Wednesday, 19 July 2017
It Doesn't Matter Who Plays Dr Who
I have never understood the appeal of Dr Who - in my view its rightful place is surely alongside repeats of Some Mothers Do 'Ave 'Em and The Brittas Empire on Gold at 3pm on weekday afternoons - but be that as it may, for some reason it's popular and I have to accept that in the same way I accept that there are people who buy recordings by the Black Eyed Peas.
Anyway. It turns out that the next Dr Who (I refuse to refer to this person as "the Doctor") is going to be played by a woman. Gadzooks! Another victory in the gender wars! My opinion on this is pretty similar to Brendan O'Neill's - as it typically is (if you want my opinion on anything going on in pop culture you could basically phone up Brendan O'Neill and ask him) - namely, I thought that at some point, like, 20 or 30 years ago, there was a general consensus that your identity, sex, race, creed, background, religion and so forth didn't matter and it was your own unique personhood, character, talents and abilities which were to be valued; but it seems that we've collectively decided to go back to 1957 and act as though actually people in the old days were right all along and it's important to put each other in boxes again. So whereas we seemed to have reached a stage where we could get past all that bollocks about identity mattering and be free to just be people, all of a sudden it matters again and we are collectively diminished as a result. When Martin Luther King Jr. talked about the important thing being the content of one's character, he was just talking out of his arse, and bizarrely it is the supposedly liberal left-leaning chattering classes who are leading the vanguard against him. The important thing about Dr Who is not the content of his character. It's his uterus, or lack of it.
I suppose you can trace all this back to Hegel via Kojeve and the French Marxists of the 1960s - the notion that ideas are the vehicles of historical change and hence you can actually shape the world through pop culture. Having a woman play Dr Who can actually contribute to sexual equality in this way: you produce fiction which points towards sexual equality and thus another small step goes in the right direction and influences things that little bit more. It's a very attractive idea to intellectuals, academics artists, writers and so on, of course, because it makes it seem as though their work is deeply important in some sense. And it seems to be becoming, ironically enough, increasingly attractive to the politically engaged modern nerd via the mechanism of consumer capitalism: you can contribute to changing the world through your hobbies and pastimes and choices as a consumer. By watching Dr Who, the half-formed thought goes, you can actually now have a stake in promoting sexual equality, just as you can by watching Wonder Woman or the remake of Ghostbusters. (And the producers of movies, TV programmes, books and whatnot are well aware of this trend - what a shot in the arm all this is going to be for BBC Worldwide.)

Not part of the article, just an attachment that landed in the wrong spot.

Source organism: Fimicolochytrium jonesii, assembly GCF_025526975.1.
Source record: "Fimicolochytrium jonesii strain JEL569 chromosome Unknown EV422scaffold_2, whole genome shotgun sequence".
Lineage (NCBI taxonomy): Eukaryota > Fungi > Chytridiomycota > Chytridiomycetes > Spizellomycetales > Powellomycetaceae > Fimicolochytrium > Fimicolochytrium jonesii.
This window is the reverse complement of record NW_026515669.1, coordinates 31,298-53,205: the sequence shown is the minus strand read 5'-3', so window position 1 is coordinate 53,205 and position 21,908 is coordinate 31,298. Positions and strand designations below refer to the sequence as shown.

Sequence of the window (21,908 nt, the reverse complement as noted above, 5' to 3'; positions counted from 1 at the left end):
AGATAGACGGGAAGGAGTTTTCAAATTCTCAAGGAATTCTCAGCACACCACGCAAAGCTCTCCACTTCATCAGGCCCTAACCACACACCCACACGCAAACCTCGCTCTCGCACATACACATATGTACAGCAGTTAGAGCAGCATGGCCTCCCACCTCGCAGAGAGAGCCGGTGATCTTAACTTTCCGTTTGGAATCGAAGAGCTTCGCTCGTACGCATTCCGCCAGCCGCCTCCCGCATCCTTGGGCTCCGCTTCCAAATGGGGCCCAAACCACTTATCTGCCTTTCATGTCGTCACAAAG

There is an alternative take on this, which is simply that trends in pop culture tend to reflect and come after changes in the general culture. In this view, the female Dr Who is just a more-or-less inevitable consequence of a big societal shift towards female empowerment that has nothing to do with what people watch on TV and everything to do with technological development. There's nothing trailblazing about it, in other words - it would have been if it had been produced in the 1890s - it's just reflective of the way the world is, or is becoming. This I think is actually generally speaking the way things work, although there are of course outliers like William Wilberforce or Mary Shelley who act as "norm entrepreneurs" or whatever you want to call them.
Irrespective of that, I find it kind of sad and strange that people feel as though this sort of thing matters - as though there are legions of young girls out there who will now watch Dr Who and feel empowered as a result. It's odd to imagine that people would need a character in a TV show to allow them to aspire to something, rather than actual real family members, friends and role models. And I think it is even odder that somebody would need such a character to look like them in order to be inspiring - the characters in Star Wars I always aspired to be like were Lando and Chewbacca, and when I was a kid I used to have inspirational quotes by American Indians on posters on the wall. It didn't matter a jot to me that these people weren't white men and hence couldn't inspire me, and I can't think of much that is more small-mindedly conservative than imagining anything different. So in my view not only is the notion that having a female Dr Who matters for sexual equality empirically wrong, it is also morally bankrupt and narrowing. Let's be grown-ups: David Tennant can inspire young girls if that's their thing and Jodie Whittaker can inspire young boys.
(And I would add as an addendum that all of my criticisms can be leveled at the Men's Rights Activist types getting their knickers in a twist about all of this - but doubly so.)